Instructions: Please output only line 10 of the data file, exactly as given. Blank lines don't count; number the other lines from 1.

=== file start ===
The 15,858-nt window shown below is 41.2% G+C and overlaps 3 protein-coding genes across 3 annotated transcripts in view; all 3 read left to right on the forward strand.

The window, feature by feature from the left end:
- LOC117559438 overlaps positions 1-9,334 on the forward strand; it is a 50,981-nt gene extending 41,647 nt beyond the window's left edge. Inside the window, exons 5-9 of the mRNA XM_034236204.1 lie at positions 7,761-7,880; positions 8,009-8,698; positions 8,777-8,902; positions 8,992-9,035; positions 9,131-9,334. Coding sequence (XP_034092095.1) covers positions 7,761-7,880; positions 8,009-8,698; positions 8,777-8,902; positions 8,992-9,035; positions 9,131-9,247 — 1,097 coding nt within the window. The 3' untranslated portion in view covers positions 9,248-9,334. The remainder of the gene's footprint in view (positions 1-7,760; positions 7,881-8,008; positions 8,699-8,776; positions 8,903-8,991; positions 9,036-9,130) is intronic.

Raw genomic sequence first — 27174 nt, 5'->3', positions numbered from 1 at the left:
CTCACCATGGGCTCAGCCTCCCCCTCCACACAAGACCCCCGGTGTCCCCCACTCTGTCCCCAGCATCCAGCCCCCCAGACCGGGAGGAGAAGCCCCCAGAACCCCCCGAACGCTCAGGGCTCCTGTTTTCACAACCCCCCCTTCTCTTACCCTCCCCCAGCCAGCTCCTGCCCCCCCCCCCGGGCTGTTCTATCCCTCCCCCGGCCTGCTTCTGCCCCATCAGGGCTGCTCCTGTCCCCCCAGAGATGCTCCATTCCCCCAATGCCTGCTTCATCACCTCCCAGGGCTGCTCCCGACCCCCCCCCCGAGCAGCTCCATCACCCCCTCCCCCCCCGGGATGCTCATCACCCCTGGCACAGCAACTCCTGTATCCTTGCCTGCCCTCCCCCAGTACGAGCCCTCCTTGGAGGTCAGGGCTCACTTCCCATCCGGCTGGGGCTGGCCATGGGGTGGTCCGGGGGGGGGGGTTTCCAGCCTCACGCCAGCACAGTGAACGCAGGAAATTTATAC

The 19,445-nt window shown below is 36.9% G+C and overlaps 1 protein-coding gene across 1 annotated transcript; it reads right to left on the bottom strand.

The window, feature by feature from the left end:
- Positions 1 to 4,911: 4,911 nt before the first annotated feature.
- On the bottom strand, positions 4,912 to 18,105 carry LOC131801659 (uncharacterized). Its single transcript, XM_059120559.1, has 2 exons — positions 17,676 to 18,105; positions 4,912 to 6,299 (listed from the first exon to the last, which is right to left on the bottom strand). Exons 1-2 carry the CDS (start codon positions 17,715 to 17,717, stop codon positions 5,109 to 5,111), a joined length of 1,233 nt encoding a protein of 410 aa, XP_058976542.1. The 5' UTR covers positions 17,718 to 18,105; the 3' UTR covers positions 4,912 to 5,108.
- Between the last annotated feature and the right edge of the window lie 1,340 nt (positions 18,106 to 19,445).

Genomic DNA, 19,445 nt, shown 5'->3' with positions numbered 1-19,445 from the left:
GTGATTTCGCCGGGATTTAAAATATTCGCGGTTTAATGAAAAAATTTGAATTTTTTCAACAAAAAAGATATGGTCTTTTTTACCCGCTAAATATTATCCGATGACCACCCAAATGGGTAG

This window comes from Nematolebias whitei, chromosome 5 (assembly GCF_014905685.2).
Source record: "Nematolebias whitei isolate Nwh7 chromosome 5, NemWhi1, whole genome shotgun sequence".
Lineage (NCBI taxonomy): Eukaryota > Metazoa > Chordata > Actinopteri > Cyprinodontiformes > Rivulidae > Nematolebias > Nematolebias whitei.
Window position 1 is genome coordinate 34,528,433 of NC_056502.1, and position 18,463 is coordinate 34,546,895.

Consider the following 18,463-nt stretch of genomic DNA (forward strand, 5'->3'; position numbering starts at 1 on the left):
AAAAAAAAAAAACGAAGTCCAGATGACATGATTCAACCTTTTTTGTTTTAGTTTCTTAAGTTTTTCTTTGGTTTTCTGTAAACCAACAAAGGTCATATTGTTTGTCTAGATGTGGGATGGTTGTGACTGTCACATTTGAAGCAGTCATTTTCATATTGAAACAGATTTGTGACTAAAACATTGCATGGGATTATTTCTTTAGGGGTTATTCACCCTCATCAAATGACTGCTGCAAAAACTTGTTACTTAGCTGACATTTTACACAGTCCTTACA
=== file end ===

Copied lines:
- Between the last annotated feature and the right edge of the window lie 1,340 nt (positions 18,106 to 19,445).